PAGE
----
From the outset of a renovation project, homeowners are prepared to keep their contractor in line and watch scrupulously for any shortfall in delivery or disappointment in expected outcomes. There are even television shows highlighting the downside of renovations. It shouldn’t come as a big surprise then to find out that contractors evaluate their clients too. Of course, they have expectations in terms of planning, payment and potential references. Completion of the project will hinge on how well both parties work together to meet their expectations.If you really think you deserve the best, you need to consider what it takes for you to be the best.
- * Know what you want. When you`re vague, it spells trouble. Of course, every decision cannot be absolutely guaranteed beforehand, but, having said that, the greater your clarity the greater the chances of success.
- * Have a detailed plan. Know your goals. Know your must-haves. You can`t seek out the best fitting contractor if you don`t know the type of work and expertise that will be required for your job.
- * Let your references be checked. You wouldn’t consider hiring a contractor without carefully checking references and double-checking credentials. Be open with your potential contractor concerning your personal experience with building and renovating.
- * Be open. It is a good idea to share what impact the project will have on you, your worklife and your homelife.
- * Be available. It is important to be available as work is being completed. It is highly unlikely that a successful project can be overseen from large distances. As soon as you recognize that problem, you have to quickly interject that there is a difference between overseeing and micromanaging.
YOU’VE SIGNED THE CONTRACT. DON’T LET YOURSELF DOWN NOW.
- * Don`t micromanage - Granted, you are paying the bills but the time to be heard was in the planning stages. When a thorough contract has been developed and both you and the contractor know what the expectations are, it is time to give those who have the expertise the room to work.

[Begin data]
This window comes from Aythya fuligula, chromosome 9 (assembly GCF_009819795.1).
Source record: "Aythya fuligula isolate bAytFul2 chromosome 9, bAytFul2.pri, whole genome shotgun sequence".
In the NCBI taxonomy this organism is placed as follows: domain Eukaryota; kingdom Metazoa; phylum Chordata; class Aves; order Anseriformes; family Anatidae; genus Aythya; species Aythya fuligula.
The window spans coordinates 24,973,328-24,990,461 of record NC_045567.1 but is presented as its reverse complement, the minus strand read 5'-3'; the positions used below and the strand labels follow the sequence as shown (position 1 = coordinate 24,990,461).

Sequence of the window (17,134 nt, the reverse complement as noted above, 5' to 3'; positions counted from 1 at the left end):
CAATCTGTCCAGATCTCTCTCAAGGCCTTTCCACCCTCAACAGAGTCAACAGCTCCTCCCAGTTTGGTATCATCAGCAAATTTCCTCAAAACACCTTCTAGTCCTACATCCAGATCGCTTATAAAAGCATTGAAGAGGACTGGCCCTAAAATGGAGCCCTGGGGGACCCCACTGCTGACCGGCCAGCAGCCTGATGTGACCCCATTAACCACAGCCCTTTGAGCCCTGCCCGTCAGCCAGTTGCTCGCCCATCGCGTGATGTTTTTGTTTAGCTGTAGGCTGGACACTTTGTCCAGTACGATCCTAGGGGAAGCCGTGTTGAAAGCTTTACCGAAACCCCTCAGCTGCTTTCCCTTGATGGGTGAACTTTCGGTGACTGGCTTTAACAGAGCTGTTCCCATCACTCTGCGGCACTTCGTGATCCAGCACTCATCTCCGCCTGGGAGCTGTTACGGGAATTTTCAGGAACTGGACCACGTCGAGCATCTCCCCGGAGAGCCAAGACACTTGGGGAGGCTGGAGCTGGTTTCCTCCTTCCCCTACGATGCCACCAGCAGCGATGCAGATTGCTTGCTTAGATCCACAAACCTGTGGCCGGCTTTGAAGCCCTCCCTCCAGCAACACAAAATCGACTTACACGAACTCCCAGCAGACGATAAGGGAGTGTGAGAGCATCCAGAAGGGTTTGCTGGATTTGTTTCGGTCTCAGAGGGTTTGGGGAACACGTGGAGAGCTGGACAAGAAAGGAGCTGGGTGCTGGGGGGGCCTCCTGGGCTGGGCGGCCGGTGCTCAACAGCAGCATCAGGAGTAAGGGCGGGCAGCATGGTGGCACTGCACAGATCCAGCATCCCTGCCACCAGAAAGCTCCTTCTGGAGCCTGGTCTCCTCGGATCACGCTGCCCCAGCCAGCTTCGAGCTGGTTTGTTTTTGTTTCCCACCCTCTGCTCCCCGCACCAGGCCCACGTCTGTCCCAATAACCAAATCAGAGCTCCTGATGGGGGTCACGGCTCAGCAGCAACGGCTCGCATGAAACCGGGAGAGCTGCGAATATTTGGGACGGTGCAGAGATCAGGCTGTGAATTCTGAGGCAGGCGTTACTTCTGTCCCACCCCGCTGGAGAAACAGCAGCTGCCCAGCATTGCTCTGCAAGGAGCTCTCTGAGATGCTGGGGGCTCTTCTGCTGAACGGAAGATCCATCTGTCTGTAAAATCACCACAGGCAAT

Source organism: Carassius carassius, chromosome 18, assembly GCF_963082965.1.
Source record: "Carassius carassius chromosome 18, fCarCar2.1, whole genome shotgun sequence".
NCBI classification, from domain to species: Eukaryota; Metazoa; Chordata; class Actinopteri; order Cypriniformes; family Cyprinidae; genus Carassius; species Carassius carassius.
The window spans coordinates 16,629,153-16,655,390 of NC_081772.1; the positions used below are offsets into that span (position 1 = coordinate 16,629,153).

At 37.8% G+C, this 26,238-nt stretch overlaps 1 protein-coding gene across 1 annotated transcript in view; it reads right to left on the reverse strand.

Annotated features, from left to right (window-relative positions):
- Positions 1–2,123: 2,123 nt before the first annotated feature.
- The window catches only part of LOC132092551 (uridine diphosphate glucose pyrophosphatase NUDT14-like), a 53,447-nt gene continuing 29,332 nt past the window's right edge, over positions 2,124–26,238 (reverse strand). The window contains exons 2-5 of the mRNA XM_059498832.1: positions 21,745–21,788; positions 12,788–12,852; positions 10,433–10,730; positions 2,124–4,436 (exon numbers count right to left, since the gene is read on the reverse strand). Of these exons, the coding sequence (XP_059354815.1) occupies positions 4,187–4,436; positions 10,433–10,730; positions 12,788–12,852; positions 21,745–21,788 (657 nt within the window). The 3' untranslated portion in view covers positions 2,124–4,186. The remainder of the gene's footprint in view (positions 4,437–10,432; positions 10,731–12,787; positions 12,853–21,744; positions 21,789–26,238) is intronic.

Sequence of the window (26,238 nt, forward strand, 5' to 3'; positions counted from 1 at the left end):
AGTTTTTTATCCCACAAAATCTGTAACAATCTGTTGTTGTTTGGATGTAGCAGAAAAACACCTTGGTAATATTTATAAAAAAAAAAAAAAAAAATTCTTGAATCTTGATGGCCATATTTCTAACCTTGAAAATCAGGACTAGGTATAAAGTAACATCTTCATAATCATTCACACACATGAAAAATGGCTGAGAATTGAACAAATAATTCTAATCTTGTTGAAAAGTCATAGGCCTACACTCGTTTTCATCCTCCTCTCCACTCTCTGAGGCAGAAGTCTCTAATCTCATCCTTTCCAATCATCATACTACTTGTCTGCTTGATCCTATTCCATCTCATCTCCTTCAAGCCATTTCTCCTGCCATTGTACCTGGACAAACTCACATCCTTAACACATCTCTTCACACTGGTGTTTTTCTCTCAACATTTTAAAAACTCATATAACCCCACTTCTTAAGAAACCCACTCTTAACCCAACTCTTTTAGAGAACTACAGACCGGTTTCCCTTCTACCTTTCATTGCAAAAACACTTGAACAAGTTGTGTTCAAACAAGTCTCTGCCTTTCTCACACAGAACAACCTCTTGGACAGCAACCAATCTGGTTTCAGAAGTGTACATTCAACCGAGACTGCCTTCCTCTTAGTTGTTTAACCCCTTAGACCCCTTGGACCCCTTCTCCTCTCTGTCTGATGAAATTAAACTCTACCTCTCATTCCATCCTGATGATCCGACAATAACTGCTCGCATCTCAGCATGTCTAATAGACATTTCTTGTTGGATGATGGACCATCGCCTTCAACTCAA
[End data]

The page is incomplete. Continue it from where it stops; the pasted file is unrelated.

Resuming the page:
- * Be a Good Communicator - Do your best to make sure that you and your contractor have the same understanding of the scope of the project. Before, during and after construction begins there must be an ongoing dialogue to maintain forward momentum and to ensure that any problems that come up or any changes that need to be made are dealt with before they can halt of even end the project.
- * Expect and Give Respect – Treat your contractor and the construction crew decently. You would be surprised how badly some people treat others who work “for” them. Respect is a two way street. Without it, you should move on.
- * Be a Team Player· it takes both the contracting team and the homeowner team to get the ultimate win-win on a remodeling project. Does everyone know what is expected by everyone else? It’s a two-way situation. Both sides need to pull together …. In the same direction.
- * Set Clear Parameters – Whether it’s a firm budget, a detailed plan or a protocol for how changes, problems or communication will be dealt with, the more you can clarify before the stress of construction begins, the more successful the project will be.
- * Be a good listener – Of course you want your contractor to hear you so that dreams become reality. Be willing to listen to your contractor. After all, you selected him because of his experience, quality reputation and references. Take advantage of his expertise. You’ll both be happier.
- * Give good references – Word of mouth is important to contractors. If the project is completed in a timely manner, if you would hire this contractor again, it you feel your friends should consider this contractor, then go ahead and give references. This is what good business is about and it will stand you in good stead in the future.